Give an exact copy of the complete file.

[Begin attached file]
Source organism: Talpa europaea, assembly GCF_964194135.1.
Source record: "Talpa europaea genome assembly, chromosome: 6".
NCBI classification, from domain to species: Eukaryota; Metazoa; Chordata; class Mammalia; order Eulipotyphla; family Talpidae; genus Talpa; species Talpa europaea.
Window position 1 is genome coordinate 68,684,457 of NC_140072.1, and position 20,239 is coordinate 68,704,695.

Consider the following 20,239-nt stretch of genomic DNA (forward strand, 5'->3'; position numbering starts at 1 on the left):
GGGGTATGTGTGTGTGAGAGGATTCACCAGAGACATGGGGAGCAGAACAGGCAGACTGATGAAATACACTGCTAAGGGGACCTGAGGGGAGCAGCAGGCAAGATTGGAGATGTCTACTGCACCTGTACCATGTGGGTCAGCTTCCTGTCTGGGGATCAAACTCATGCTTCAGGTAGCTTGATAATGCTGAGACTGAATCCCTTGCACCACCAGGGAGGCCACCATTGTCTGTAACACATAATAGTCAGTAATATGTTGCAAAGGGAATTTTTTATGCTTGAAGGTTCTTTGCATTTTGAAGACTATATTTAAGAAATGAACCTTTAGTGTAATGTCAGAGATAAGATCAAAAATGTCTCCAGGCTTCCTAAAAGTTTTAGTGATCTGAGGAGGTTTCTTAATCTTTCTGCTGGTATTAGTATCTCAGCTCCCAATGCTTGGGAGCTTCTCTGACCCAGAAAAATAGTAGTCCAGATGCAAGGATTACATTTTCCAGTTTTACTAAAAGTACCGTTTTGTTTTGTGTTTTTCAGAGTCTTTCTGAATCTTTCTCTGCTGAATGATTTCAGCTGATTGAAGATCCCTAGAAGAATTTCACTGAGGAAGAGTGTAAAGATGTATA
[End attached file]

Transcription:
Source organism: Talpa europaea, assembly GCF_964194135.1.
Source record: "Talpa europaea genome assembly, chromosome: 6".
NCBI classification, from domain to species: Eukaryota; Metazoa; Chordata; class Mammalia; order Eulipotyphla; family Talpidae; genus Talpa; species Talpa europaea.
Window position 1 is genome coordinate 68,684,457 of NC_140072.1, and position 20,239 is coordinate 68,704,695.

Consider the following 20,239-nt stretch of genomic DNA (forward strand, 5'->3'; position numbering starts at 1 on the left):
GGGGTATGTGTGTGTGAGAGGATTCACCAGAGACATGGGGAGCAGAACAGGCAGACTGATGAAATACACTGCTAAGGGGACCTGAGGGGAGCAGCAGGCAAGATTGGAGATGTCTACTGCACCTGTACCATGTGGGTCAGCTTCCTGTCTGGGGATCAAACTCATGCTTCAGGTAGCTTGATAATGCTGAGACTGAATCCCTTGCACCACCAGGGAGGCCACCATTGTCTGTAACACATAATAGTCAGTAATATGTTGCAAAGGGAATTTTTTATGCTTGAAGGTTCTTTGCATTTTGAAGACTATATTTAAGAAATGAACCTTTAGTGTAATGTCAGAGATAAGATCAAAAATGTCTCCAGGCTTCCTAAAAGTTTTAGTGATCTGAGGAGGTTTCTTAATCTTTCTGCTGGTATTAGTATCTCAGCTCCCAATGCTTGGGAGCTTCTCTGACCCAGAAAAATAGTAGTCCAGATGCAAGGATTACATTTTCCAGTTTTACTAAAAGTACCGTTTTGTTTTGTGTTTTTCAGAGTCTTTCTGAATCTTTCTCTGCTGAATGATTTCAGCTGATTGAAGATCCCTAGAAGAATTTCACTGAGGAAGAGTGTAAAGATGTATA